Terrific playing from a world-class quartet
Pavel Haas Quartet at Birmingham Town Hall *****
It’s an unwritten rule for string quartet recitals that a variety of key and structure is necessary, particularly when only two works are performed. Yet here we had two quartets in G major, Schubert’s No 15 Op 161 and Dvořák’s No 13 in Op 106. Both are late works of four movements; the first moderately fast, the second moderately slow, and a finale with a very quick conclusion. The Pavel Haas Quartet’s performance shows that such programming rules-of-thumb can be broken with impunity. Here was displayed a cornucopia of ideas from two composers of genius, a dazzling variety of detail and a myriad of expressive devices. One key opens many doors.
I last saw the Pavel Haas Quartet at this venue in 2014, while there have been personnel changes there’s also continuity; Veronika Jarůšková leads from the first violin, and the quartet’s absolute mastery of their chosen repertoire remains, with a fire-and-ice combination of passionate playing with a forensic eye for detail. Like the Takács Quartet they are arranged with the viola (Dana Zemstov) facing the first violin with the cello (Peter Jarůšek) anchoring the music from the middle. This has the advantage of clarifying for the listener the combinations and oppositions used by both composers – violins and viola versus cello, cello and viola versus fiddles etc.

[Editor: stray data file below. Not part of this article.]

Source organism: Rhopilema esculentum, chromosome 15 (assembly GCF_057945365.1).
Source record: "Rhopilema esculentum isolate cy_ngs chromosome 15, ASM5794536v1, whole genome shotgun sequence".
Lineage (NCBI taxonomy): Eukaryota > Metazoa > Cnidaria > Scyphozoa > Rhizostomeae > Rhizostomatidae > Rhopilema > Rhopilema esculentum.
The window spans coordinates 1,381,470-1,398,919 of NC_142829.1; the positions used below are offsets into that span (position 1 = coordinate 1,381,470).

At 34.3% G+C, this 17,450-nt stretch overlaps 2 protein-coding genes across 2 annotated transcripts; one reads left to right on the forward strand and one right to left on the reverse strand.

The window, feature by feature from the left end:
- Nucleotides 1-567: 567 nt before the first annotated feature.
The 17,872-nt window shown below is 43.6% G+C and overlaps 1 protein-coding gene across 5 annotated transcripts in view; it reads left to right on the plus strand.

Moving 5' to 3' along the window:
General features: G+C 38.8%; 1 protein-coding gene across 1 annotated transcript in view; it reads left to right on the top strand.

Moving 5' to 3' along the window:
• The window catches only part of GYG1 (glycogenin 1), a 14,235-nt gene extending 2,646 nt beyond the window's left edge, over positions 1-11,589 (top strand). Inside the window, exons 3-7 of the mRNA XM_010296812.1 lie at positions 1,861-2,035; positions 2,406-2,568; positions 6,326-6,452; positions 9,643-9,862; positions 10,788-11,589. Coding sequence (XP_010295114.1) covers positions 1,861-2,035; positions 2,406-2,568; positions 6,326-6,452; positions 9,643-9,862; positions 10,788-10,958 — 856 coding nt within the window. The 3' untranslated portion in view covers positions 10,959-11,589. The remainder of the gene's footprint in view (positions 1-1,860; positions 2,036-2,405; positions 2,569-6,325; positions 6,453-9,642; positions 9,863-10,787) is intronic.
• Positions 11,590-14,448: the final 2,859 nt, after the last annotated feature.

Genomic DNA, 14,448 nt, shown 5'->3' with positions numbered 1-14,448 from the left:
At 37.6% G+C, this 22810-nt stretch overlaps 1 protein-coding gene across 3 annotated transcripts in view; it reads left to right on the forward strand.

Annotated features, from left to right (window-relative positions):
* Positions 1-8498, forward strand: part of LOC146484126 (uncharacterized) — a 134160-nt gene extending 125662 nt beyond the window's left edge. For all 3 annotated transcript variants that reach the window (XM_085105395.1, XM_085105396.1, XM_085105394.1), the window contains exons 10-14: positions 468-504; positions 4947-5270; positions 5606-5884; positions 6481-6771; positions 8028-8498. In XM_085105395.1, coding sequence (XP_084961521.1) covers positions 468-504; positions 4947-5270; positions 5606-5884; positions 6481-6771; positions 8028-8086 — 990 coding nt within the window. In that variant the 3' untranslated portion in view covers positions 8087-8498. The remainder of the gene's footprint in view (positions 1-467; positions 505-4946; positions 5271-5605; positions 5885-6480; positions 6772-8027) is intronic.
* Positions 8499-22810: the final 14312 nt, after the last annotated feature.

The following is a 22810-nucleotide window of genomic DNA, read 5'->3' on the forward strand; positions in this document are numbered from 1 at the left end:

The opening of Schubert’s quartet was written nearly forty years before Bruckner’s third symphony but what an uncanny presentiment it is, dominated by string tremolandos which became the great symphonist’s calling-card. The players invested the opening with questing, questioning trepidation – does this shivering sound presage tragedy or will the darkness break and sunshine appear? In Op.161 it does both on occasion like a trip through wild woods we can encounter sublime vistas or jolly rusticism – the blithely skipping scherzo – and an exhilarating gallop in the final Allegro vivace. Dvořák’s No 13 is similarly profligate with its ideas and the composer’s endless supply of Bohemian melodies. If the opening theme were an animal it would be a prancing colt, the quartet’s portrayal demanding a smile for its frolicsome litheness, but what pathos they delivered in the Adagio non troppo, a little elegy in waltz time. Goethe described the string quartet as “four rational people conversing” and watching the Pavel Haas Quartet – especially the elaborate facial communication between Jarůšková and second violin Marek Zwiebel – was like privileged eavesdropping on a profound, lively and very enjoyable conversation.